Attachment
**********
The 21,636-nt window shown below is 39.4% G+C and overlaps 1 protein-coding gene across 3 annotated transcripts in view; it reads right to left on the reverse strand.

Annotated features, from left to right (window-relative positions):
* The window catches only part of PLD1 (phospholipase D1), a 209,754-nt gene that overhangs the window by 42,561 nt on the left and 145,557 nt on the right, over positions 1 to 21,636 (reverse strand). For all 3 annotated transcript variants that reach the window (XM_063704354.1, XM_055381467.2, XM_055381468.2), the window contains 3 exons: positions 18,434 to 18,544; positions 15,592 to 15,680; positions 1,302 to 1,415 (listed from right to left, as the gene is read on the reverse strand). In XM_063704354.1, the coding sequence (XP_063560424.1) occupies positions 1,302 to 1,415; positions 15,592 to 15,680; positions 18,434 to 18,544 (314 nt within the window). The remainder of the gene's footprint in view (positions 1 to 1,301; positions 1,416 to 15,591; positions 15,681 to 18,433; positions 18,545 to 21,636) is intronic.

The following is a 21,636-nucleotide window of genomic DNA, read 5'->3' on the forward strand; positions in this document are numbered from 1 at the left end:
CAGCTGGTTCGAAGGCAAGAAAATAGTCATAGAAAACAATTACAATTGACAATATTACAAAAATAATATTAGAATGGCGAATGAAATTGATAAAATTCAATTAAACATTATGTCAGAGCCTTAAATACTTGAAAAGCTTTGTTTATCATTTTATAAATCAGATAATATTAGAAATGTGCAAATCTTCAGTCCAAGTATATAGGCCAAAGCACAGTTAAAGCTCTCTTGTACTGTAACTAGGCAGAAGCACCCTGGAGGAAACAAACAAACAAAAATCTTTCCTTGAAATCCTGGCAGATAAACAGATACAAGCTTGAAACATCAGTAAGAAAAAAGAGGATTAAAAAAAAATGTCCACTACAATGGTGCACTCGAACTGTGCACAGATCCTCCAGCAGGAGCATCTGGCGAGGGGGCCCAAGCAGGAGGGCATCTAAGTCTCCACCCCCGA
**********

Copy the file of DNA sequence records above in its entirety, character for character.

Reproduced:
The 21,636-nt window shown below is 39.4% G+C and overlaps 1 protein-coding gene across 3 annotated transcripts in view; it reads right to left on the reverse strand.

Annotated features, from left to right (window-relative positions):
* The window catches only part of PLD1 (phospholipase D1), a 209,754-nt gene that overhangs the window by 42,561 nt on the left and 145,557 nt on the right, over positions 1 to 21,636 (reverse strand). For all 3 annotated transcript variants that reach the window (XM_063704354.1, XM_055381467.2, XM_055381468.2), the window contains 3 exons: positions 18,434 to 18,544; positions 15,592 to 15,680; positions 1,302 to 1,415 (listed from right to left, as the gene is read on the reverse strand). In XM_063704354.1, the coding sequence (XP_063560424.1) occupies positions 1,302 to 1,415; positions 15,592 to 15,680; positions 18,434 to 18,544 (314 nt within the window). The remainder of the gene's footprint in view (positions 1 to 1,301; positions 1,416 to 15,591; positions 15,681 to 18,433; positions 18,545 to 21,636) is intronic.

The following is a 21,636-nucleotide window of genomic DNA, read 5'->3' on the forward strand; positions in this document are numbered from 1 at the left end:
CAGCTGGTTCGAAGGCAAGAAAATAGTCATAGAAAACAATTACAATTGACAATATTACAAAAATAATATTAGAATGGCGAATGAAATTGATAAAATTCAATTAAACATTATGTCAGAGCCTTAAATACTTGAAAAGCTTTGTTTATCATTTTATAAATCAGATAATATTAGAAATGTGCAAATCTTCAGTCCAAGTATATAGGCCAAAGCACAGTTAAAGCTCTCTTGTACTGTAACTAGGCAGAAGCACCCTGGAGGAAACAAACAAACAAAAATCTTTCCTTGAAATCCTGGCAGATAAACAGATACAAGCTTGAAACATCAGTAAGAAAAAAGAGGATTAAAAAAAAATGTCCACTACAATGGTGCACTCGAACTGTGCACAGATCCTCCAGCAGGAGCATCTGGCGAGGGGGCCCAAGCAGGAGGGCATCTAAGTCTCCACCCCCGA